As public outrage engulfed the country in the aftermath of the Rowlatt Act, 1919, a young woman, all of 27 years old, felt something stir within her.
Gandhi had made an appeal to Indians to oppose this unjust act, which allowed trials without juries, and thousands of protestors marched onto the streets of Bombay. Umabai, on her way to take her matriculation exams, had to walk to her examination hall in the wake of public transport being disrupted due to protests.
Just a week later, the country came to a standstill when protestors were gunned down at Jallianwala Bagh in Amritsar for peacefully protesting the law. This time, Umabai was amid the thousands that came out on the streets to protest against the tragedy.
The following year, she, along with her father Anandrao and husband Sanjiv, would find herself amid surging crowds once again, when Bombay’s streets spilled over to attend Lokmanya Tilak’s funeral.
As people wept and rued the loss of India’s strong leaders, Umabai felt something shift in her. Here she found a new determination to join the freedom movement.
Doing the near impossible
For Umabai Kundapur, fighting for India’s freedom was much more than just dethroning colonial power. Independence to her meant very little without social reforms such as education, affordable healthcare and women empowerment.
Raised amid an affluent background, and married into a well-to-do family at the age of nine, she was pushed by her father to complete her education.
“She had made an invaluable contribution to the freedom movement and was instrumental in laying the foundation for one of the largest voluntary organisations in the country. She selflessly served the people day and night, but always preferred to maintain a low profile. She refused the honours and offers that came her way, even after the country attained independence,” Vice President of India, Venkaiah Naidu wrote in a tribute post for Umabai.
Like most Indians, her first step against the British was to give foreign goods, and her wardrobe was now full of khadi sarees. Soon, she realised the dearth of women in marches and rallies and started mobilising women through door-to-door campaigns.
Just when she was fully understanding the urgency and seriousness of protests, life threw another curveball.
In 1923, her husband passed away due to tuberculosis. She was only 31 at the time.
Devastated by the loss, Umabai moved to Hubli in Karnataka with Anandrao’s help. There, she was encouraged to look after the family-owned Karnataka Press and the ‘Tilak Kanya Shala’, a girls’ school.
While the idea was to help her move on from the tragedy, she ended up acquiring a stronger resolve to uplift society.
Her work towards inspiring children and their parents to join the freedom movement was soon noticed by freedom fighter Dr N S Hardikar, who made her the head of the women’s wing of Hindustani Seva Dal.
As part of her job, Umabai trained several young people in spinning, weaving, camping, drills, etc. As more and more people joined the Dal and participated in the activities, national leaders, including Gandhi, were impressed with her work and determination.
Alongside working for Harikar, Umabai realised the need to mould women’s potential to make the freedom struggle even more stronger. From her own education and literacy experience, she decided to educate other women and established her own NGO, Bhagini Mandal.
Her efforts to mobilise women from different parts of Karnataka paid off when she was one of the organisers for a session to be presided over by Gandhi.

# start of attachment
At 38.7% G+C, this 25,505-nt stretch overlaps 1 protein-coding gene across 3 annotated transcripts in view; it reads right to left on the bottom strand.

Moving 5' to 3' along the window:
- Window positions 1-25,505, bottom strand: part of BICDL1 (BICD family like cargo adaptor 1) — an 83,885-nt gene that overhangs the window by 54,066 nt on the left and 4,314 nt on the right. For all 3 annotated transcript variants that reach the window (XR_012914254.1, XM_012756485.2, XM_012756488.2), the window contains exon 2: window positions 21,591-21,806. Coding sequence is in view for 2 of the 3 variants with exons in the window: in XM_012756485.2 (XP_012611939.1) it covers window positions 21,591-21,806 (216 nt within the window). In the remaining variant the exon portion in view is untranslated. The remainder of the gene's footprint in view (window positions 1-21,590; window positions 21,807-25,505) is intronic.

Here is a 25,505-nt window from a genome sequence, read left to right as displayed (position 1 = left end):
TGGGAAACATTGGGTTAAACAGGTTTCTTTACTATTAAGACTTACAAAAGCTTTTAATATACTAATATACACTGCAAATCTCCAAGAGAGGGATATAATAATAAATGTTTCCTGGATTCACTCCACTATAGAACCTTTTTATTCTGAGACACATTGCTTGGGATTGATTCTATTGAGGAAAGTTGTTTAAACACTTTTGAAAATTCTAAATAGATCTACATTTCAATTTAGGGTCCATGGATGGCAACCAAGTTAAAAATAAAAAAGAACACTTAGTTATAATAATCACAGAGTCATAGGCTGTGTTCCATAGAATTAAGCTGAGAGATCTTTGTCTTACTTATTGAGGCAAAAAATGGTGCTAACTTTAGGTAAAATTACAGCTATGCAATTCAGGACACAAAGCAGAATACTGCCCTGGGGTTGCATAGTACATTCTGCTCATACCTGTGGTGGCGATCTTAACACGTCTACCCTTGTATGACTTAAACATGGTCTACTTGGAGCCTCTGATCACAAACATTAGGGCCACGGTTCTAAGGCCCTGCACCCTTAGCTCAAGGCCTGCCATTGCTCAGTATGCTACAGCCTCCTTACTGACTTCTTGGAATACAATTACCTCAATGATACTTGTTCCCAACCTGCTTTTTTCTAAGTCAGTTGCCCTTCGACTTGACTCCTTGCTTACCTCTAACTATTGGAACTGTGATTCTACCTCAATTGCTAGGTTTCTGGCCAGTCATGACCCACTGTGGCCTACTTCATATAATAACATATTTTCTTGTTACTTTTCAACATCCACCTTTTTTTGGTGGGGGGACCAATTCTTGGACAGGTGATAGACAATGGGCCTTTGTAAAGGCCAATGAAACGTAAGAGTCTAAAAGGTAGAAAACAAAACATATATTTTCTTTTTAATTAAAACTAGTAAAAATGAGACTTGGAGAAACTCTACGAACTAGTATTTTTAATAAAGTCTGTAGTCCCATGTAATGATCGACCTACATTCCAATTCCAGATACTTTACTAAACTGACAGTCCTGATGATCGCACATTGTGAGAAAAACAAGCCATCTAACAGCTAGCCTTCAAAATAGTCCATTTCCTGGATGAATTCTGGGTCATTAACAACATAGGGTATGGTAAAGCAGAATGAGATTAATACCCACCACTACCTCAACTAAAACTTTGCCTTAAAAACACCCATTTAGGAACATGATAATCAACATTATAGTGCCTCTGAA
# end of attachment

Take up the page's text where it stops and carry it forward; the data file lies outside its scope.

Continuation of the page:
It is imperative to point out that in those times, the freedom of women was still restricted and reserved. In such a scenario, Umabai achieved a near impossible task, and gathered over 150 women volunteers (including widows) for the historic Belgaum Congress Session in 1924.
Salt Satyagraha to Quit India Movement
While Umabai’s exact involvement in Salt Satyagraha in the early 1930s is not known, according to historical literature and VP Naidu’s post, she was kept in Pune’s Yerwada Jail for four months. The imprisonment took place around the same time when thousands of people were marching on the streets as part of the Dandi March, led by Gandhi to oppose the 1882 Salt Act.
When she was released, another tragedy awaited her. This time, her father-in-law had passed away. To make things worse, the British had confiscated the Karnataka Press, shut the school for which she was in-charge, and declared Bhagini Mandal as unlawful.
These setbacks motivated her to work harder for her rights and freedom. She opened the doors of her house to freedom fighters who sought refuge and a place to hide. She also provided them with monetary assistance and food.
In 1934, when houses in Bihar came crashing down due to the devastating earthquake, Umabai once again came forward to help the affected. She and her team of volunteers travelled to Bihar and provided assistance.
Unafraid of the British, she gave shelter to underground workers even during the 1942 Quit India movement.
Apart from her big heart, one can only imagine the courage she must have gathered to put herself at risk every time her house hosted a guest that was fighting against the authorities. She was ready to risk going to jail again if it meant helping her fellow citizens.
Umabai’s bravery did not go unnoticed. In 1946, Gandhi appointed her as the head of Kasturba Trust. Under the Trust, she trained several women including young widows and destitutes in arts and crafts to make them self-sufficient.
Her work brought her several awards and accolades after independence, but she never accepted any, for she said she did the work without expecting anything in return.
Umabai, who was defiant, a revolutionary, and a champion for disempowered women, was hailed by Gandhi, admired by the freedom fighters, and will always be celebrated by every generation for her extraordinary contribution.
Vice President Venkiah Naidu/Facebook
Edited by Divya Sethu